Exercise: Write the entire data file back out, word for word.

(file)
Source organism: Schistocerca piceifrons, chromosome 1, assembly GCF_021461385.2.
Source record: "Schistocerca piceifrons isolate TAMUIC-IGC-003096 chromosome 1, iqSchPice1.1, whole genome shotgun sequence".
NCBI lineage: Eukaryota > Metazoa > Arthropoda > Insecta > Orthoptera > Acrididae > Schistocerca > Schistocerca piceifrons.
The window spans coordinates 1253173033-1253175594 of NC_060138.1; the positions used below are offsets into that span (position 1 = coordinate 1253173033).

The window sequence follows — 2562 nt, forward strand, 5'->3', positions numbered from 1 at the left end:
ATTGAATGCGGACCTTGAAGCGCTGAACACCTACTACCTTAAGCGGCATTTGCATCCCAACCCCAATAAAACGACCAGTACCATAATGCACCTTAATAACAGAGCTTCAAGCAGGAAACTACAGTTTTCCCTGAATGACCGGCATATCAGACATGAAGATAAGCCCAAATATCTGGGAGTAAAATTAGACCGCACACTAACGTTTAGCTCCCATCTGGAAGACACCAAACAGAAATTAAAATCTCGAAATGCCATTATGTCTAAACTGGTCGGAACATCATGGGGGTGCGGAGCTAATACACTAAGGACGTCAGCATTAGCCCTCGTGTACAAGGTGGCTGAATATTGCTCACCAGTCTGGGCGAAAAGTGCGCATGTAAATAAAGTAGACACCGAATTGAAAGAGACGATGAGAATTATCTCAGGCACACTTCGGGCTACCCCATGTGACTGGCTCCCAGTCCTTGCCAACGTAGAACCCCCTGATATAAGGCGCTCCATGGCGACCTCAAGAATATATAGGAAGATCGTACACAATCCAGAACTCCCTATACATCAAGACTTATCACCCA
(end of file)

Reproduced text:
Source organism: Schistocerca piceifrons, chromosome 1, assembly GCF_021461385.2.
Source record: "Schistocerca piceifrons isolate TAMUIC-IGC-003096 chromosome 1, iqSchPice1.1, whole genome shotgun sequence".
NCBI lineage: Eukaryota > Metazoa > Arthropoda > Insecta > Orthoptera > Acrididae > Schistocerca > Schistocerca piceifrons.
The window spans coordinates 1253173033-1253175594 of NC_060138.1; the positions used below are offsets into that span (position 1 = coordinate 1253173033).

The window sequence follows — 2562 nt, forward strand, 5'->3', positions numbered from 1 at the left end:
ATTGAATGCGGACCTTGAAGCGCTGAACACCTACTACCTTAAGCGGCATTTGCATCCCAACCCCAATAAAACGACCAGTACCATAATGCACCTTAATAACAGAGCTTCAAGCAGGAAACTACAGTTTTCCCTGAATGACCGGCATATCAGACATGAAGATAAGCCCAAATATCTGGGAGTAAAATTAGACCGCACACTAACGTTTAGCTCCCATCTGGAAGACACCAAACAGAAATTAAAATCTCGAAATGCCATTATGTCTAAACTGGTCGGAACATCATGGGGGTGCGGAGCTAATACACTAAGGACGTCAGCATTAGCCCTCGTGTACAAGGTGGCTGAATATTGCTCACCAGTCTGGGCGAAAAGTGCGCATGTAAATAAAGTAGACACCGAATTGAAAGAGACGATGAGAATTATCTCAGGCACACTTCGGGCTACCCCATGTGACTGGCTCCCAGTCCTTGCCAACGTAGAACCCCCTGATATAAGGCGCTCCATGGCGACCTCAAGAATATATAGGAAGATCGTACACAATCCAGAACTCCCTATACATCAAGACTTATCACCCA